Why Sound Designer Ben Burtt is The Real Hero of Star Wars

Sound Designer Ben Burtt is the unsung hero behind the unusual sounds behind the franchise’s weapons, vehicles, backgrounds, and key characters.

Ben Burtt was a film sound enthusiast as a child. In fact, rumor has it recorded and replayed the soundtracks of his favorite films just before enrolling at the University of Southern California in hopes of becoming a director. As a student, Burtt had a part-time job cataloging the Columbia sound library, which had been donated to the school’s film institute.

After showing a keen interest in all things audio and sound, Burtt received a call from Star Wars producer Gary Kurtz, which got him a job in the franchise’s sound department. He was given the chance of working from home in order to experiment, craft, collect and record all those sounds that might be useful for the film.

After a year, Burtt had recorded anything that could help George Lucas’s world come to life. It is said that Lucas and Burtt had agreed upon coming up with organic sounds, clearly staying away from an artificial and electronic soundtrack. Since the two were about to design a visual environment that had a lot of different elements such as dirt, rust, metallic sounds, explosions and weapons, Burtt was tasked with getting raw material from the real world: real engines, real squeaky doors, and real insects and animals.

The basic thing in all audiovisual projects and films when it comes to sound is to craft and develop something that sounds believable to the audience. So, how did Ben Burtt craft all those sounds? Here’s a list of his own tricks.

Imperial Walkers

The sound of the Imperial Walkers was crafted by simply modifying the sound of a punch press and mixing it up with the sound of various bicycle chains being dropped on a concrete floor.

Photo by Brett Sayles from Pexels

R2-D2

50% of R2-D2’s voice was originally thought to be generated electronically. The rest of the sounds is a well-crafted blend of Burtt’s own vocalizations, whistles, and water pipes. In fact, the droid’s moves, generated by rotors and engines, were always recorded alongside its voice; however, Burtt decided to bury them most of the time during post-production and let them sound occasionally to keep a consistent texture that tells you that it is indeed a mechanical being.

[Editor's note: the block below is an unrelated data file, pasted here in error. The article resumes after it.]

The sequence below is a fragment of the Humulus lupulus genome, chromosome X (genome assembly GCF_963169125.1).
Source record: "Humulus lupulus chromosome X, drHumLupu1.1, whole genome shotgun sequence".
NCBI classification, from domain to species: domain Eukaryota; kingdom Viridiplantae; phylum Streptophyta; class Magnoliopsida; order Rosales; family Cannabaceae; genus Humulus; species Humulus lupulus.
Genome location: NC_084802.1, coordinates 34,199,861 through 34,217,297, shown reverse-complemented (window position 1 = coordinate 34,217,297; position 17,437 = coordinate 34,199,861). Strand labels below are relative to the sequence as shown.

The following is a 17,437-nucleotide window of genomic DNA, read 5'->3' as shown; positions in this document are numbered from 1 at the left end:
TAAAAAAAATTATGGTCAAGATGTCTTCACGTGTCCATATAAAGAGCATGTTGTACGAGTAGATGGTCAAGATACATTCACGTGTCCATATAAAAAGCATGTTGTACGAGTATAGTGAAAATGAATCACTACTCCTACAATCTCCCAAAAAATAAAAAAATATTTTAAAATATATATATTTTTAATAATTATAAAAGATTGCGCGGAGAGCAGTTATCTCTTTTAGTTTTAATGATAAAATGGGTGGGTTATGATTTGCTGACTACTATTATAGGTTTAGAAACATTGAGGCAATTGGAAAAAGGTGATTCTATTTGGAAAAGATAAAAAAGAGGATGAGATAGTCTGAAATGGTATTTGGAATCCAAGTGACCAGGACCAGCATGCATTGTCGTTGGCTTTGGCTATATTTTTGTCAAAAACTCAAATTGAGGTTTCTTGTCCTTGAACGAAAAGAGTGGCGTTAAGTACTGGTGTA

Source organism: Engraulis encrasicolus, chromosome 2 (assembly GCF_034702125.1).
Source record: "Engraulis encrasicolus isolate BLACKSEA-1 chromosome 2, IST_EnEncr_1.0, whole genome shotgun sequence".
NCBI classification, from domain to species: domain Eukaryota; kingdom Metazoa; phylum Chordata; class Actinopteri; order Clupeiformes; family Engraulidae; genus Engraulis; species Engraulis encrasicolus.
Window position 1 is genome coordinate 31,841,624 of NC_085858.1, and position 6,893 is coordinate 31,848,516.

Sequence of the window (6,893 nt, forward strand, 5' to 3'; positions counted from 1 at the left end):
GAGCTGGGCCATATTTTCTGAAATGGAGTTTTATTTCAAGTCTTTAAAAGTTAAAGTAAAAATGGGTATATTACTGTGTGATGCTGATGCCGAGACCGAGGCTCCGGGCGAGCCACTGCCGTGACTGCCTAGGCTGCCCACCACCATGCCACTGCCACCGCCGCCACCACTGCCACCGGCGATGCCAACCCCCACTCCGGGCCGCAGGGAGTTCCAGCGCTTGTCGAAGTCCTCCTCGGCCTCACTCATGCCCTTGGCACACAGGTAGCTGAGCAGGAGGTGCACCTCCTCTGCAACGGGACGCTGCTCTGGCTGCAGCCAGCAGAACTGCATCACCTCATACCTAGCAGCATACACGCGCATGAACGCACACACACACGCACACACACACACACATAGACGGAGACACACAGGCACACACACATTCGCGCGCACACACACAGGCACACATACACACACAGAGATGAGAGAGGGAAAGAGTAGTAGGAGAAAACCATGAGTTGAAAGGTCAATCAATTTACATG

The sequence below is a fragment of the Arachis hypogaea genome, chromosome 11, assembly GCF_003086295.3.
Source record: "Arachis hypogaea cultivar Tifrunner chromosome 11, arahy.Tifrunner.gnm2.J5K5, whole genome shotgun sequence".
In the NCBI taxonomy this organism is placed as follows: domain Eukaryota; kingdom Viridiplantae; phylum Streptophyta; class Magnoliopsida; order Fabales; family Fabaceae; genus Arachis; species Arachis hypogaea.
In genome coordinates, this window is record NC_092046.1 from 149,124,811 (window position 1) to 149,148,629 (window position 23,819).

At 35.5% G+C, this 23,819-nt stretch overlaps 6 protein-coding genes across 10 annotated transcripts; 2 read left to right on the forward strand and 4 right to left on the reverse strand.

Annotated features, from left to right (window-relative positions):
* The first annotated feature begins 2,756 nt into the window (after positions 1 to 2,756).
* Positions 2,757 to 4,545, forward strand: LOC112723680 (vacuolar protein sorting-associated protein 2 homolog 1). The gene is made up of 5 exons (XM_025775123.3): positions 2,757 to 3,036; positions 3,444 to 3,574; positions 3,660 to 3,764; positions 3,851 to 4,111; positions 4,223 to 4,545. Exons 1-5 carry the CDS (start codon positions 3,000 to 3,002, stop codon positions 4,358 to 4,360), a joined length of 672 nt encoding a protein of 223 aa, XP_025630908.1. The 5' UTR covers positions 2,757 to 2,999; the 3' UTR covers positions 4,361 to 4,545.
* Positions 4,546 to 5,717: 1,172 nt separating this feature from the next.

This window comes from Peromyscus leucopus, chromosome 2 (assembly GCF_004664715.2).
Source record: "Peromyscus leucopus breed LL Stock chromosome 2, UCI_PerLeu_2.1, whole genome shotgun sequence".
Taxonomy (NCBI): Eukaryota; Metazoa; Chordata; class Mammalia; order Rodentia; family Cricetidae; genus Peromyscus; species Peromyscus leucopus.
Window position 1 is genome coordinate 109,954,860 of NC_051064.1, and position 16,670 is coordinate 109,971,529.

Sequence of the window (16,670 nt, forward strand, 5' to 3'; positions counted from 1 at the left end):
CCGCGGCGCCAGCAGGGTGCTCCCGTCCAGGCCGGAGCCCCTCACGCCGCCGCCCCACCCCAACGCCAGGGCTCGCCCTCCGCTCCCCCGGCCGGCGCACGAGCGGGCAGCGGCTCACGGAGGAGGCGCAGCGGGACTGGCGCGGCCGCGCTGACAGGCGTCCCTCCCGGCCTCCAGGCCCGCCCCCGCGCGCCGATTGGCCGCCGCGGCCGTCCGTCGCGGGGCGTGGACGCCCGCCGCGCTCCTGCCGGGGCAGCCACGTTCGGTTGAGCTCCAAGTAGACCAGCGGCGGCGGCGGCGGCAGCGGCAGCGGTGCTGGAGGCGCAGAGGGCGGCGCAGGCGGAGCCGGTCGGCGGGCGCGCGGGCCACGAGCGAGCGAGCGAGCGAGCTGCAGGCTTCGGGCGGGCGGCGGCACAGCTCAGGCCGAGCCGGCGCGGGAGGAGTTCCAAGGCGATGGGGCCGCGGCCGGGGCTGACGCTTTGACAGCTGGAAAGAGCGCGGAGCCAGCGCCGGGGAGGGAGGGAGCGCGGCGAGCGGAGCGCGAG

TIE Fighter

This fictional star fighter’s screech is no less than an extremely altered elephant bellow.

Laser Blast

This typical sound was crafted after recording the sound of a hammer on an antenna tower guy wire.

Chewbacca

All Wookie sounds were developed by putting together recordings of walruses and other animal sounds. In fact, Burtt came up with bits and other fragments of animal sounds to be used depending on the character’s mood. That’s why we can recognize affectionate sounds, angry sounds, and so on. Chewbacca poses quite a challenge during post-production because, as said by Burtt himself, he would end up with up to six tracks, sometimes more, to get the flow of just one sentence.

Lightsabers

Lightsabers are perhaps one of Star Wars’ most characteristic sounds. In fact, it was the very first sound Burtt envisioned and crafted for the whole franchise. For some reason, after reading the script, Burtt decided to tackle this sound first, putting aside other tasks such as finding a voice for Chewbacca and R2-D2.

Photo by Markus Spiske temporausch.com from Pexels

After being presented with the lightsaber’s visual concept, Burtt immediately had an initial idea of what they could sound like. At that time, Burtt was still a graduate student at USC working as a projectionist. The projection booth was full of very old simplex projectors that had an interlock motor which connected them to the system when idle, and that made a very distinct humming sound. Burtt recorded this sound and would change its pitch and mix it with another motor making a very similar sound, but it was not quite enough.

Since he was constantly working between projection booths, television sets, and film studios, one day Burtt walked past the television set and he heard an unusual buzz coming from one mic being passed through the picture tube. Immediately he recorded that buzz and combined it with the humming sound he had previously recorded, and that’s how he got the basic lightsaber tone; however, there was one more issue to tackle: how to get the sense of the lightsaber moving and clashing during Jedi battles?

Burtt decided to have someone wave a microphone in the air next to the lightsaber sound he had developed so that he could get a Doppler’s shift. The microphone would then approach the basic lightsaber tone coming out from one speaker and then get away from it. That way, he was able to provide that particular sense of movement.

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We tell stories through sound. We specialize in creating a complete audio post-production and sound design experience.